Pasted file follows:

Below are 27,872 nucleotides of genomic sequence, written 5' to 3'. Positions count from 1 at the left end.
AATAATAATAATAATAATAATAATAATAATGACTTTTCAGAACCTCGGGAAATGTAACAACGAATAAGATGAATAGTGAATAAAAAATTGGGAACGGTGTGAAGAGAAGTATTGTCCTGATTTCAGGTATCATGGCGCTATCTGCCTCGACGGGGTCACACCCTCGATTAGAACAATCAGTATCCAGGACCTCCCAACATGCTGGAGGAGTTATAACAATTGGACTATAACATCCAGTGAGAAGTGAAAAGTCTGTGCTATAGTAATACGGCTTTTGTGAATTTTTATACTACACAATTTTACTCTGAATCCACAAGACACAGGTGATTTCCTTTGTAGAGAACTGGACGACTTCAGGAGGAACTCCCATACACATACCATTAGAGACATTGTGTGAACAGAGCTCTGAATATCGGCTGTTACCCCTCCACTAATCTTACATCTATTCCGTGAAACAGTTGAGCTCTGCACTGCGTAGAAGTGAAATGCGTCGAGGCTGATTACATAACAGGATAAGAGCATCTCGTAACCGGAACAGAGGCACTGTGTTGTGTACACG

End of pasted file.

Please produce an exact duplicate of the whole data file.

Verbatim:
Below are 27,872 nucleotides of genomic sequence, written 5' to 3'. Positions count from 1 at the left end.
AATAATAATAATAATAATAATAATAATAATGACTTTTCAGAACCTCGGGAAATGTAACAACGAATAAGATGAATAGTGAATAAAAAATTGGGAACGGTGTGAAGAGAAGTATTGTCCTGATTTCAGGTATCATGGCGCTATCTGCCTCGACGGGGTCACACCCTCGATTAGAACAATCAGTATCCAGGACCTCCCAACATGCTGGAGGAGTTATAACAATTGGACTATAACATCCAGTGAGAAGTGAAAAGTCTGTGCTATAGTAATACGGCTTTTGTGAATTTTTATACTACACAATTTTACTCTGAATCCACAAGACACAGGTGATTTCCTTTGTAGAGAACTGGACGACTTCAGGAGGAACTCCCATACACATACCATTAGAGACATTGTGTGAACAGAGCTCTGAATATCGGCTGTTACCCCTCCACTAATCTTACATCTATTCCGTGAAACAGTTGAGCTCTGCACTGCGTAGAAGTGAAATGCGTCGAGGCTGATTACATAACAGGATAAGAGCATCTCGTAACCGGAACAGAGGCACTGTGTTGTGTACACG